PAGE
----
Since piping plover chicks have to forage for themselves, plovers like to build nests on flat open beaches close to the shoreline where they have easy access to the tiny invertebrates that they feed on. By creating a number of new overwashes and breaches, Sandy helped expand the territory where plovers and their chicks can live, eat, and grow before their winter journey.

A rare sight: an abundance of piping plovers! Photo credit: USFWS

The reaction from the local plover population has been telling: among new and returning plovers at each beach in the study area, more than 80 percent chose the newly-created habitats to build their nests. And the new plovers exclusively nested in these new areas, completely avoiding the less favorable habitat that existed before Sandy’s contributions. The Hurricane Sandy beach redesign seems popular among the plovers.

This new habitat inches the birds one step closer towards recovery. But what the researchers call a “modest increase” in population is still a long way off from the desired plover population on Long Island. And since much of the newly created habitat is not in protected areas, only time will tell how long and how much the birds will really be able to enjoy these new spaces. To recover this species and others that depend on storm-generated habitat, we must look for solutions that balance shorebird habitat creation while protecting human infrastructure so that we can both weather the storm.

Giving songbirds something to sing about

For birds, migration is hard. Really hard. Many migratory species travel thousands of miles through all weather conditions with limited food resources. While many mysteries still remain around bird migration, scientists are learning more and more about the whys and hows of this incredible phenomenon. And it has a group of scientists in the Northeast asking: can we make migration a little easier for some songbirds by enhancing their favored habitats?

In 2015, a collaborative project began between the U.S. Fish and Wildlife Service, the University of Massachusetts, and the U.S. Forest Service’s Northern Research Station. By collecting data on bird health and by tracking movements of migrating songbirds in the Connecticut River Valley, the team hopes to determine the best habitat types for certain migratory birds that stop over in the area.

To gather this information, the team has been capturing woodland birds during spring and fall migrations using mist nets. Once captured, birds are banded and several measurements are taken including wing and beak size. Blood is drawn from some target species and brought back to a lab for analysis. The research team is getting a picture of the birds’ overall health by determining body composition (fat, lean mass, and water content), and instantaneous refueling rates which help determine if birds are gaining or losing mass during a stopover.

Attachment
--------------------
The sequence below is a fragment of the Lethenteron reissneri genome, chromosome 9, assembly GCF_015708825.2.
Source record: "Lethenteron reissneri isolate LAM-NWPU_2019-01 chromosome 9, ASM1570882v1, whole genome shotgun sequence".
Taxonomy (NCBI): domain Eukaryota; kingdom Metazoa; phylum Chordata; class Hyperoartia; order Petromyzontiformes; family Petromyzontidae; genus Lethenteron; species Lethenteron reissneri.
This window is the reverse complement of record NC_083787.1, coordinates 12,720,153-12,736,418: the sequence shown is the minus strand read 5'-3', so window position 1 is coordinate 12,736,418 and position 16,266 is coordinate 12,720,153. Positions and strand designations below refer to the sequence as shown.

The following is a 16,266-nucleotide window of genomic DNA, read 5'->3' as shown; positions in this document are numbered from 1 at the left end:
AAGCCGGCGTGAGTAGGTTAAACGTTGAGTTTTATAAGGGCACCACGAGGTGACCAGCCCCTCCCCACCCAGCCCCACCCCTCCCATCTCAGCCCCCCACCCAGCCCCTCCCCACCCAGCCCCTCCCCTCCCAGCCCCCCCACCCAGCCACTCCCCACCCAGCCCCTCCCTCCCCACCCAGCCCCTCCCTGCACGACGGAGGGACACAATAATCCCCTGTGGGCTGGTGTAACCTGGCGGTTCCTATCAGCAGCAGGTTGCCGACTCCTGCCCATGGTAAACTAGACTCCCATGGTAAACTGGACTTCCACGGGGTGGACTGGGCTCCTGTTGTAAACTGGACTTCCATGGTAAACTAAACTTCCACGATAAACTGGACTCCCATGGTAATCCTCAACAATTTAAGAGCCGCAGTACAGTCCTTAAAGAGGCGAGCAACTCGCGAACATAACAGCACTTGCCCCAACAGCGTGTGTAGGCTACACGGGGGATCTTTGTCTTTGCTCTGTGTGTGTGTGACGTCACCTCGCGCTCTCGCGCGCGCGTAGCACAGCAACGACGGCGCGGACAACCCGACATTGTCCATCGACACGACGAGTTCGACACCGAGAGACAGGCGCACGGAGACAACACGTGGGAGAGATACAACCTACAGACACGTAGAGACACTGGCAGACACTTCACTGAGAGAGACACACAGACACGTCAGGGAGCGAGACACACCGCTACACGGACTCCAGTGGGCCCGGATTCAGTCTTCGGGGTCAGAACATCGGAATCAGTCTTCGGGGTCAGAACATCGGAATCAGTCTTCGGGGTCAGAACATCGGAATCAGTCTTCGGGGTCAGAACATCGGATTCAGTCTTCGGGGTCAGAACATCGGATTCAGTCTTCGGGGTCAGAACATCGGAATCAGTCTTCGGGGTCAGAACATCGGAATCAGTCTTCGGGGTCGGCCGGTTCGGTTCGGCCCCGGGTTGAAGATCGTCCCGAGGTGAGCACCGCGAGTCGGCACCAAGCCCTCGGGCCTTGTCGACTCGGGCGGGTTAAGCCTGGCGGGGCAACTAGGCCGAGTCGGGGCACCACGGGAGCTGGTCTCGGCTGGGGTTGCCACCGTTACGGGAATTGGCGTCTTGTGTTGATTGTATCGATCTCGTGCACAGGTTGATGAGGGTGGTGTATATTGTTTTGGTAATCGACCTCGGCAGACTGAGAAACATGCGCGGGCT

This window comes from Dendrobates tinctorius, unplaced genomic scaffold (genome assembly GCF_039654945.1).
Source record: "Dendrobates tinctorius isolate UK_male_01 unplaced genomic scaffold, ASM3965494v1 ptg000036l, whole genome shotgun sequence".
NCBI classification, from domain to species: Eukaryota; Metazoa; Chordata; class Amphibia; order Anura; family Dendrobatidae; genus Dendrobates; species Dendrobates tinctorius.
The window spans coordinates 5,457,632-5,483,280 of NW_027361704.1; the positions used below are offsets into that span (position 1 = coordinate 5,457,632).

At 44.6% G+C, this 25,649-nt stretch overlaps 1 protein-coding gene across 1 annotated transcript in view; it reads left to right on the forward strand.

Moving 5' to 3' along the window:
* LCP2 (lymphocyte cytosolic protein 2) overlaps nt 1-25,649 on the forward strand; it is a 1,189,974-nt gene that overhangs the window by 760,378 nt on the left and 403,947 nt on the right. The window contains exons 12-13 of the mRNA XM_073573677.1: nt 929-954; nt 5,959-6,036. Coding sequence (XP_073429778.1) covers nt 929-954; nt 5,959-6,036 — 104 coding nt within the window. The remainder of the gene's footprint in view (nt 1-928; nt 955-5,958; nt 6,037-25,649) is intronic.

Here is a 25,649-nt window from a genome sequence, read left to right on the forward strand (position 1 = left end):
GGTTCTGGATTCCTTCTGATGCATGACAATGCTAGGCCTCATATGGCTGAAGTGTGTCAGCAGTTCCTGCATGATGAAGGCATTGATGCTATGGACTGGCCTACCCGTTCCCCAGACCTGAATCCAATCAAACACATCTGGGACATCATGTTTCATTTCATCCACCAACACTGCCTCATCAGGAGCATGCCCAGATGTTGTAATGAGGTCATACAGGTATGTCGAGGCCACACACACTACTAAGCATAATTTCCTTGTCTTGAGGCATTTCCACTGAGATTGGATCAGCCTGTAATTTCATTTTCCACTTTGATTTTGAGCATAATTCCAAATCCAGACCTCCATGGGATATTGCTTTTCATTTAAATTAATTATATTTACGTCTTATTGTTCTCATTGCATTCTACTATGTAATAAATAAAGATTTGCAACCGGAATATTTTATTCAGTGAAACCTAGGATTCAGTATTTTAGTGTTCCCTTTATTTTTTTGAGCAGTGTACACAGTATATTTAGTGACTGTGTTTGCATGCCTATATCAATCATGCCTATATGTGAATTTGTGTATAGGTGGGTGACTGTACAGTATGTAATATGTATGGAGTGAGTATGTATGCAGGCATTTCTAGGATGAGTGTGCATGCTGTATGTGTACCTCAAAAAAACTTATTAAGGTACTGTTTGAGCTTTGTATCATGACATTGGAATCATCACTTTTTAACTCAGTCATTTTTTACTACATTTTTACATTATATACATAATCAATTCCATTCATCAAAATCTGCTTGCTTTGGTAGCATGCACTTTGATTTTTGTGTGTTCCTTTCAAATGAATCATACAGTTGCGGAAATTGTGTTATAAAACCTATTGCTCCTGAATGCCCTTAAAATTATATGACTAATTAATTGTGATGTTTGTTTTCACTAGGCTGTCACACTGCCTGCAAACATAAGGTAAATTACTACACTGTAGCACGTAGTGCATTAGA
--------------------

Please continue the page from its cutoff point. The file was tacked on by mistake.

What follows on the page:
Additionally, select birds are fitted with NanoTag transmitters which allow biologists to track the birds’ movements. NanoTags are tiny tags that emit a signal that can be tracked with telemetry equipment. Biologists can identify individual birds and their locations for months using the devices that are attached to the birds with a tiny elastic harness. Among the species targeted in this study are Swainson’s thrushes, northern waterthrushes, yellow-rumped warblers, Lincoln’s sparrows, and white-throated sparrows. Data collection for this project wrapped up this spring; and over the past four years, biologists were able to band nearly 3,000 birds and fit over 200 target birds with NanoTag transmitters.

This study has been taking place within the Silvio O. Conte National Wildlife Refuge. The Refuge encompasses an impressive 36,000 acres of the Connecticut River watershed in the states of New Hampshire, Vermont, Massachusetts, and Connecticut. The team has focused its capture and banding efforts on old-field sites within the Conte Refuge for this study, including the Fort River Trail area in Hadley, MA and the Orchard Hill section of the University of Massachusetts in Amherst, MA. Each site is less than 1/3 of a mile from the Connecticut River.

U.S. Fish and Wildlife Service wildlife biologist, Troy Wilson, says, “We are interested in how physiological condition affects performance during the life stage of migration. Condition metrics – fat, lean mass, water – are used as indicators of the heath of birds, as well as a means to determine the quality of the habitats they occupy as they refuel from one location to the next.” The end goal is to determine how the Connecticut River Valley and the Silvio O. Conte National Fish and Wildlife Refuge can be a better host for migrating birds. The team hopes to be able to make recommendations for habitat management, specifically where forested areas should be converted to early successional habitat through forest management, and where old fields and shrublands might be managed for specific plant species and habitat structure that provide the highest benefits to birds during migration.

Jennifer Lynch-MurphyJennifer Lynch Murphy is a wildlife biologist with C&S Engineers, specializing bird-aircraft collisions. She lives in Sunderland, MA with her husband, Kevin, and dog, Levi.